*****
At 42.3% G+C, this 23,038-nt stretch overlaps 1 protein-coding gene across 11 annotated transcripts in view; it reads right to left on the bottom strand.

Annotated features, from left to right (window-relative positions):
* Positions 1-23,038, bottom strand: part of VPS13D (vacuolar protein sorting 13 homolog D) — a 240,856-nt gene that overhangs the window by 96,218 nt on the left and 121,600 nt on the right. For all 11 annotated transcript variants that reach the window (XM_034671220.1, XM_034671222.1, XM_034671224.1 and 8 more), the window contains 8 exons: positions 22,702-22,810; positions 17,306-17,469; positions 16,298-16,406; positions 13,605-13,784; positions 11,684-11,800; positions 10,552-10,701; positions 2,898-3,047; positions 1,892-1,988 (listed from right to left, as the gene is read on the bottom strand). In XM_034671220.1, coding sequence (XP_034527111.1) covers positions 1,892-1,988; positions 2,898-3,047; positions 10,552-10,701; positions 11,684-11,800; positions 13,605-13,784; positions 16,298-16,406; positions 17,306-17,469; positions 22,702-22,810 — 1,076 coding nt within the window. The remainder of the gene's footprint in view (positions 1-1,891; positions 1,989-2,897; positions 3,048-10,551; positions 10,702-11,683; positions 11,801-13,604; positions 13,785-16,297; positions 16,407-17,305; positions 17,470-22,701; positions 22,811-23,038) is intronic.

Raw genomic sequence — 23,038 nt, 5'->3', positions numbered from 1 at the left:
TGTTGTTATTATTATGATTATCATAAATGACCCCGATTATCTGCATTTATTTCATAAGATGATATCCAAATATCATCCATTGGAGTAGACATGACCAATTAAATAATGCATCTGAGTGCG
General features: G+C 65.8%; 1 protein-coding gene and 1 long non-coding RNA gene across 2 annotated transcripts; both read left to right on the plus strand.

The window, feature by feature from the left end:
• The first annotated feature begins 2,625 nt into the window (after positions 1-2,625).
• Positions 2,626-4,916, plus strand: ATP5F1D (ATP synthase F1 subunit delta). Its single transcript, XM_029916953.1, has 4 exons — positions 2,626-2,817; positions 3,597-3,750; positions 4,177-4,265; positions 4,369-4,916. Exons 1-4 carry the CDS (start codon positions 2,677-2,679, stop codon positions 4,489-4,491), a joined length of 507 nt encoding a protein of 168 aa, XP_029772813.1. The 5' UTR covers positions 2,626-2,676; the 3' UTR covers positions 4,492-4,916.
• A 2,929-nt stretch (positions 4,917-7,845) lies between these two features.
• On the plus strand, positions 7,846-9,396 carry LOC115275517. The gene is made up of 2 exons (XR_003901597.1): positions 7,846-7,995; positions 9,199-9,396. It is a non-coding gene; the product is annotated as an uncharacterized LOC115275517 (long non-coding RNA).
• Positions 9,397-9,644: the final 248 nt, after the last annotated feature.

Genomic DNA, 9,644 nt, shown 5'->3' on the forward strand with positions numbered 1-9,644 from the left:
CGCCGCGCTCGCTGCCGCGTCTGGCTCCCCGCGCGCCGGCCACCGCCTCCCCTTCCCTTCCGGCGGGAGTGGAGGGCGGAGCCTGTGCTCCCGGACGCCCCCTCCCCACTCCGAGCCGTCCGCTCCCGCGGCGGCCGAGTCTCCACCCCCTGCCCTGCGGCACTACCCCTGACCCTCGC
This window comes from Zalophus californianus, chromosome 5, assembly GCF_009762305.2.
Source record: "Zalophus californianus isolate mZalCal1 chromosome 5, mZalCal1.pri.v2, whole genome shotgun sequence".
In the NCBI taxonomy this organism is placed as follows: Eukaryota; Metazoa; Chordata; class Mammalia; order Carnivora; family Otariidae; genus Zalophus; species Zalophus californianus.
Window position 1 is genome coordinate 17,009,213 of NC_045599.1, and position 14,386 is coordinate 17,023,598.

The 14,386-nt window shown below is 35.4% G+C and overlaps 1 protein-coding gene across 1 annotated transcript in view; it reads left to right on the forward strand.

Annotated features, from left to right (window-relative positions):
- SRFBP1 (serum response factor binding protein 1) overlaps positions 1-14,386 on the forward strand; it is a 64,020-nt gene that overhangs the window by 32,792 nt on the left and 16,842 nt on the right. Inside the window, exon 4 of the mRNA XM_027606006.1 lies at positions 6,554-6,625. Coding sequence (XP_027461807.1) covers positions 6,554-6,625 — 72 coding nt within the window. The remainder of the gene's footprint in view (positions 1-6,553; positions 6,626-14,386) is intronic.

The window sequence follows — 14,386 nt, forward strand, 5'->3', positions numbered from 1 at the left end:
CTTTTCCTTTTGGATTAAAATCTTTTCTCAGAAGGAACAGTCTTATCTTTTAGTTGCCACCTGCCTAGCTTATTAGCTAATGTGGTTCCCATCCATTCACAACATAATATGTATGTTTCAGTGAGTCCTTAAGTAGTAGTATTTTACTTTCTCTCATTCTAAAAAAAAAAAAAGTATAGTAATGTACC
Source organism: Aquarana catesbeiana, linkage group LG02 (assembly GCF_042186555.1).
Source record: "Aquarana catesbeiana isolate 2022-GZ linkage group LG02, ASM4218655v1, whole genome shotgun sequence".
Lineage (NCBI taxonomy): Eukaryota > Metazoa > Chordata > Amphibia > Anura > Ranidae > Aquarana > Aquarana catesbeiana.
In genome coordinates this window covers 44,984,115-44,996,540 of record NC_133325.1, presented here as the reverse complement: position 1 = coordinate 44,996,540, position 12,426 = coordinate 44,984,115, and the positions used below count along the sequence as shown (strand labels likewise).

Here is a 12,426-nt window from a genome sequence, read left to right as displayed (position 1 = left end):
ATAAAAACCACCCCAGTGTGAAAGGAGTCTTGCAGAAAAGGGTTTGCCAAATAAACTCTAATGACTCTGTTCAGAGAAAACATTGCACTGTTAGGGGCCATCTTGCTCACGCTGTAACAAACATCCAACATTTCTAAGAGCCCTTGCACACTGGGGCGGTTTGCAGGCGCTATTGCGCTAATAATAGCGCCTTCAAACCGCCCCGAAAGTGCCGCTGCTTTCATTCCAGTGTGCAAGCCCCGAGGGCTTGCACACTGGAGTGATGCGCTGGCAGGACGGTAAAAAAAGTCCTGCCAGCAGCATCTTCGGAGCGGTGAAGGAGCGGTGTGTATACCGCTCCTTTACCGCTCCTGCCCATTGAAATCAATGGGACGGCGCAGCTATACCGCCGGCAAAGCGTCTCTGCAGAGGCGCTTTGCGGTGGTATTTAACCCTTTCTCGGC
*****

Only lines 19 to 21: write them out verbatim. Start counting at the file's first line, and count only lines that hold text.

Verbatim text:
The 14,386-nt window shown below is 35.4% G+C and overlaps 1 protein-coding gene across 1 annotated transcript in view; it reads left to right on the forward strand.

Annotated features, from left to right (window-relative positions):
- SRFBP1 (serum response factor binding protein 1) overlaps positions 1-14,386 on the forward strand; it is a 64,020-nt gene that overhangs the window by 32,792 nt on the left and 16,842 nt on the right. Inside the window, exon 4 of the mRNA XM_027606006.1 lies at positions 6,554-6,625. Coding sequence (XP_027461807.1) covers positions 6,554-6,625 — 72 coding nt within the window. The remainder of the gene's footprint in view (positions 1-6,553; positions 6,626-14,386) is intronic.